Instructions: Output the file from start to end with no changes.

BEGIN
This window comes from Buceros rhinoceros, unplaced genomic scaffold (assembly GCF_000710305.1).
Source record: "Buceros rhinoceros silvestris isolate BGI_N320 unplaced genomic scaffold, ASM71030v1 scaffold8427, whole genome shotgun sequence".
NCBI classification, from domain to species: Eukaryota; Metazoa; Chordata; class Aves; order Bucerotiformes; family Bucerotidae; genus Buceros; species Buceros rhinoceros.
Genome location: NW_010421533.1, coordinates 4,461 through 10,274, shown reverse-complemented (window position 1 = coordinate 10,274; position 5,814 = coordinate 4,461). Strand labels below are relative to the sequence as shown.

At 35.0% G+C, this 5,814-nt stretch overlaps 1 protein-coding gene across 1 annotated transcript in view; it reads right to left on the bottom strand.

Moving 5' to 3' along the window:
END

This window comes from Buceros rhinoceros, unplaced genomic scaffold (assembly GCF_000710305.1).
Source record: "Buceros rhinoceros silvestris isolate BGI_N320 unplaced genomic scaffold, ASM71030v1 scaffold8427, whole genome shotgun sequence".
NCBI classification, from domain to species: Eukaryota; Metazoa; Chordata; class Aves; order Bucerotiformes; family Bucerotidae; genus Buceros; species Buceros rhinoceros.
Genome location: NW_010421533.1, coordinates 4,461 through 10,274, shown reverse-complemented (window position 1 = coordinate 10,274; position 5,814 = coordinate 4,461). Strand labels below are relative to the sequence as shown.

At 35.0% G+C, this 5,814-nt stretch overlaps 1 protein-coding gene across 1 annotated transcript in view; it reads right to left on the bottom strand.

Moving 5' to 3' along the window: